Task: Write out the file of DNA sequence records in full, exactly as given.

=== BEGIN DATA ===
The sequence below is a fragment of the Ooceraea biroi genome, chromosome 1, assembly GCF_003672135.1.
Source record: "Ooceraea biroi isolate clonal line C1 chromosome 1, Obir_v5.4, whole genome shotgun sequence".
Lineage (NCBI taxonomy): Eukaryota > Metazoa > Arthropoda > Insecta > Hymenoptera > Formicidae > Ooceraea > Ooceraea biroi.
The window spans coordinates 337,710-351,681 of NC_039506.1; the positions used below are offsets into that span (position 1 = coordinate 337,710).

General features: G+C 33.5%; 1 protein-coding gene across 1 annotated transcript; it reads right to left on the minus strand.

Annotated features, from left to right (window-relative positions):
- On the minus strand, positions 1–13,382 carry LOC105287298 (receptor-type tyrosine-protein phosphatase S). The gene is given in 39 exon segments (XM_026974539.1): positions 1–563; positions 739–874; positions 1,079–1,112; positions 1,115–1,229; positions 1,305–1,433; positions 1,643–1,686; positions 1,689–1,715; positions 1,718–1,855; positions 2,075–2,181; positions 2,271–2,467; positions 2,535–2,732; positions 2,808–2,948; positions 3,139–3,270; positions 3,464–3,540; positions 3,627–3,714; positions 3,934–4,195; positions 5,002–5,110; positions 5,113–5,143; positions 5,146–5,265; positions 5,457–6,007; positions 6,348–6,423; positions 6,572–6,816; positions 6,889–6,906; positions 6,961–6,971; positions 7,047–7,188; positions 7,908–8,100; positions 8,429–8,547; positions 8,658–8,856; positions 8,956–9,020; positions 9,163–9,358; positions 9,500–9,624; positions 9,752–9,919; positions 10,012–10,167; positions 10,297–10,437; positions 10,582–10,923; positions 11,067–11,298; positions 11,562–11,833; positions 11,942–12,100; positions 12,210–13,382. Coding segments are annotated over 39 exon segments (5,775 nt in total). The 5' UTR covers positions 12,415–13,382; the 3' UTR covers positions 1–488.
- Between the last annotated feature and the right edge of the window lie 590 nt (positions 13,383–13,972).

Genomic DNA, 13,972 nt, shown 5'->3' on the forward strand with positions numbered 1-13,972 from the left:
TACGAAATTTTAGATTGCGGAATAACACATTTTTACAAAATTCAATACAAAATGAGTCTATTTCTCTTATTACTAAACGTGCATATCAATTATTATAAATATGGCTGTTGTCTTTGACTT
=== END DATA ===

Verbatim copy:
The sequence below is a fragment of the Ooceraea biroi genome, chromosome 1, assembly GCF_003672135.1.
Source record: "Ooceraea biroi isolate clonal line C1 chromosome 1, Obir_v5.4, whole genome shotgun sequence".
Lineage (NCBI taxonomy): Eukaryota > Metazoa > Arthropoda > Insecta > Hymenoptera > Formicidae > Ooceraea > Ooceraea biroi.
The window spans coordinates 337,710-351,681 of NC_039506.1; the positions used below are offsets into that span (position 1 = coordinate 337,710).

General features: G+C 33.5%; 1 protein-coding gene across 1 annotated transcript; it reads right to left on the minus strand.

Annotated features, from left to right (window-relative positions):
- On the minus strand, positions 1–13,382 carry LOC105287298 (receptor-type tyrosine-protein phosphatase S). The gene is given in 39 exon segments (XM_026974539.1): positions 1–563; positions 739–874; positions 1,079–1,112; positions 1,115–1,229; positions 1,305–1,433; positions 1,643–1,686; positions 1,689–1,715; positions 1,718–1,855; positions 2,075–2,181; positions 2,271–2,467; positions 2,535–2,732; positions 2,808–2,948; positions 3,139–3,270; positions 3,464–3,540; positions 3,627–3,714; positions 3,934–4,195; positions 5,002–5,110; positions 5,113–5,143; positions 5,146–5,265; positions 5,457–6,007; positions 6,348–6,423; positions 6,572–6,816; positions 6,889–6,906; positions 6,961–6,971; positions 7,047–7,188; positions 7,908–8,100; positions 8,429–8,547; positions 8,658–8,856; positions 8,956–9,020; positions 9,163–9,358; positions 9,500–9,624; positions 9,752–9,919; positions 10,012–10,167; positions 10,297–10,437; positions 10,582–10,923; positions 11,067–11,298; positions 11,562–11,833; positions 11,942–12,100; positions 12,210–13,382. Coding segments are annotated over 39 exon segments (5,775 nt in total). The 5' UTR covers positions 12,415–13,382; the 3' UTR covers positions 1–488.
- Between the last annotated feature and the right edge of the window lie 590 nt (positions 13,383–13,972).

Genomic DNA, 13,972 nt, shown 5'->3' on the forward strand with positions numbered 1-13,972 from the left:
TACGAAATTTTAGATTGCGGAATAACACATTTTTACAAAATTCAATACAAAATGAGTCTATTTCTCTTATTACTAAACGTGCATATCAATTATTATAAATATGGCTGTTGTCTTTGACTT